Hundreds of nursing home residents are being taken to emergency departments for minor incidents.
Hundreds of nursing home residents are being taken to emergency departments for minor incidents. Kari Bourne

How minor incidents are clogging emergency dept

EMERGENCY departments on the Fraser Coast are being clogged by hundreds of nursing home residents who are being transported for minor incidents - nearly half the amount of hospitals in metro cities including Brisbane.

From July 1, 2017, to March 27, 2018, 420 nursing home residents were transported to Hervey Bay Hospital emergency departments for "acute incidents" while 216 residents were transported to Maryborough Hospital.

It's a stark difference to hospitals in regional areas including Gympie Hospital which had a total of 129 residents transported and a total of 59 from Gladstone Hospital.

However, the numbers are nearly half those being transported to hospitals including the Royal Brisbane Hospital which had 891 admissions from 2017-2018.

Queensland Health Minister for Health and Ambulance Services Steven Miles said the number of aged care facility residents transported to emergency departments by ambulance had sky rocketed over the last three years across the state.

"In 2015-16 there were 22,116 incidents where an ambulance transported a resident of a nursing home to a public emergency department," Mr Miles said.

"In 2016-17, that number jumped to 25,833."

From 2015-16, 22,116 elderly residents at nursing homes were transported to emergency departments for acute incidents.

The number increased from 2016-17 with 25,833 transported.

From July 1 2017 to March 27 2018, the number had decreased but was still significant with 19,336 reportedly transported to hospital following a minor incident.

According to Mr Miles, from 2017-18, to date there has been an average of 2,180 residents per month transported and it's expected the number will increase once flu season arrives.

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Queensland Nurses Union Wide Bay organiser Linda Fuller said she was shocked by the figures and agreed it was a problem which needed to be addressed.

"It's quite amazing that somewhere regional like this can have half the amount of such a big metro area," she said.

"It absolutely says we need more qualified nursing staff in aged care to deliver eyes on, hands on assessments and for physical assessments.

"That way we won't have so many cases of QAS bringing residents to emergency for things which could be sorted at the facility."

In order to solve the problem of overcrowding in emergency departments, Ms Fuller said the solution was simple - hire more registered nurses in aged care homes and have them work every single shift.

"Some members (of the union) who work in the emergency departments have said they get aged-care residents come in for a myriad of reasons and a lot of them could be handled at the aged care facility," she said.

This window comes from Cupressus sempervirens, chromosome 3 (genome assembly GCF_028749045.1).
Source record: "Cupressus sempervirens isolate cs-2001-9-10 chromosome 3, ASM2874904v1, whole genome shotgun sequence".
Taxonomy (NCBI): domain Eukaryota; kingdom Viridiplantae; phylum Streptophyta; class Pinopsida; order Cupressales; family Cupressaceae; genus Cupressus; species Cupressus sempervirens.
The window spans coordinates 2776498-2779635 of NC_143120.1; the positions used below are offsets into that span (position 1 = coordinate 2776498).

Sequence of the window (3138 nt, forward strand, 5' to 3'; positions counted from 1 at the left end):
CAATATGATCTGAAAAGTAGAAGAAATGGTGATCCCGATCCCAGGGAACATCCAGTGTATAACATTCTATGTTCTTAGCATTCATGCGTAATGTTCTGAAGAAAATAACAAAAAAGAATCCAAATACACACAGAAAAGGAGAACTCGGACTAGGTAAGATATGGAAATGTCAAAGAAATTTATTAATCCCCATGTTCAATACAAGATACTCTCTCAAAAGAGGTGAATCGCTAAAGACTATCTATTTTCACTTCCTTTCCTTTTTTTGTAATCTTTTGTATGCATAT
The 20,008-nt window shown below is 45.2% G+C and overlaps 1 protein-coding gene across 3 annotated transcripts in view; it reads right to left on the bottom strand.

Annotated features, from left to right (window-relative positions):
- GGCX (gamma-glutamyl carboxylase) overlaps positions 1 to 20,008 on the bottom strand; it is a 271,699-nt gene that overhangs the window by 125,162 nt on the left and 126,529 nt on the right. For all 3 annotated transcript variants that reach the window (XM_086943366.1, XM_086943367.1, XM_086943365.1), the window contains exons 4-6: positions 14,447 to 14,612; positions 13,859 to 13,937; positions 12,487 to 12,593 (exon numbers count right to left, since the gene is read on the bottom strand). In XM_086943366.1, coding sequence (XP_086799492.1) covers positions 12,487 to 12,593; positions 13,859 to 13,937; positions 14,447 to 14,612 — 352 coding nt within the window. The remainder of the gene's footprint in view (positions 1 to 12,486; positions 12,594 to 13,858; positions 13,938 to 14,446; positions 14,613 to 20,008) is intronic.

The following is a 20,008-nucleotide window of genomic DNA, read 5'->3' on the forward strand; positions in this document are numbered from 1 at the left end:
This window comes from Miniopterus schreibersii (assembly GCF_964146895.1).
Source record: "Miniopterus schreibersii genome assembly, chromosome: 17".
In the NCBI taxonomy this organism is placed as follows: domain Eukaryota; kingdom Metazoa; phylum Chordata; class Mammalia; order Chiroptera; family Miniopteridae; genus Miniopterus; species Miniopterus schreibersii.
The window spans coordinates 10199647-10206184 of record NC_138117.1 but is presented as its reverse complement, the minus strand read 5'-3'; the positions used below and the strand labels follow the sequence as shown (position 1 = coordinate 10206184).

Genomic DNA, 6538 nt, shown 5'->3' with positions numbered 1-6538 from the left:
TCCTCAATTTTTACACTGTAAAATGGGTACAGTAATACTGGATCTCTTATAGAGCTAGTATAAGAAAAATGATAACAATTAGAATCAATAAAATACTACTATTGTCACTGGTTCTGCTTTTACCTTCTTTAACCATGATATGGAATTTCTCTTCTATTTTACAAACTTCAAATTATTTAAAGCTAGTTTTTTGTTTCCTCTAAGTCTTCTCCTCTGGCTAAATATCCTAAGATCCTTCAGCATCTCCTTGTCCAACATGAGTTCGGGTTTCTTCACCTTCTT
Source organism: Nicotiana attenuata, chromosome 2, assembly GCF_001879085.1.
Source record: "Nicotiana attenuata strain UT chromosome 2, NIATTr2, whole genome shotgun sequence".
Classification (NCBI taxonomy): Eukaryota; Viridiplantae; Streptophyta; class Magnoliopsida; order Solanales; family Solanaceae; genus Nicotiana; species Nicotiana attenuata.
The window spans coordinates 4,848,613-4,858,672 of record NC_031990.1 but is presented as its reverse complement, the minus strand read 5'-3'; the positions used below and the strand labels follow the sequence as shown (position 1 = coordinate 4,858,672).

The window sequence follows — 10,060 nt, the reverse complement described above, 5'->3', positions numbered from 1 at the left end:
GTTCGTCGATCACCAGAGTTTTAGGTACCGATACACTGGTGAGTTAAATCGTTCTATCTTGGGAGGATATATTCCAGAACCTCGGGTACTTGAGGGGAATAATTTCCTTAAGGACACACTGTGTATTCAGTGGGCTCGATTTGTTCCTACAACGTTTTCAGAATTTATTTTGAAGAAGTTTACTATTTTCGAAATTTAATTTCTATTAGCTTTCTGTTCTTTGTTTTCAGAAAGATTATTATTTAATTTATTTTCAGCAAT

"I know the nurses in emergency departments are flat strap every day, every hour so when you're putting extra people on top of them which could be dealt with before they get there, you can understand how staff get frustrated."

A Wide Bay Hospital and Health Service spokeswoman said the hospitals treated all the patients who came through its doors and assessed everyone according to clinical need.

"The Wide Bay region and the Fraser Coast in particular, has one of the highest rates in Queensland of people aged 65 years and over, coupled with a large number of aged care and nursing home facilities," they said. "WBHHS remains committed to working with our partners to provide the best possible care to all our patients and to ensuring we are planning adequately for future demands on our service."

Mr Miles acknowledged when a nursing home patient was seriously ill, they should be transported to an emergency department.

However, the seriousness was often magnified, with cases involving catheter management or changing a wound dressing reason enough to be raced to hospital.

It was believed a number of for-profit aged care providers called ambulance with the intention of "dumping residents" at hospital emergency departments as their care needs became to expensive or there weren't enough nurses on staff, Mr Miles said.

"Once an elderly patient is admitted to hospital they are unlikely to leave, saving the nursing home from the costs of their care and allowing them to bring in new residents that require less medical attention," he said.

"This also places additional pressure on ambulance services and public emergency departments already dealing with increased demand."

Mr Miles said the Federal Government needed to "do better" when caring for older Queenslanders.

"Many providers are making big profits while receiving taxpayer subsidies but they're not delivering the services we expect or the services elderly residents deserve," he said.

"I'm calling on the Turnbull Government to introduce minimum safe staff-to-patient ratios in all residential aged care facilities across Australia and to stop cutting and increase funding to the aged care sector."



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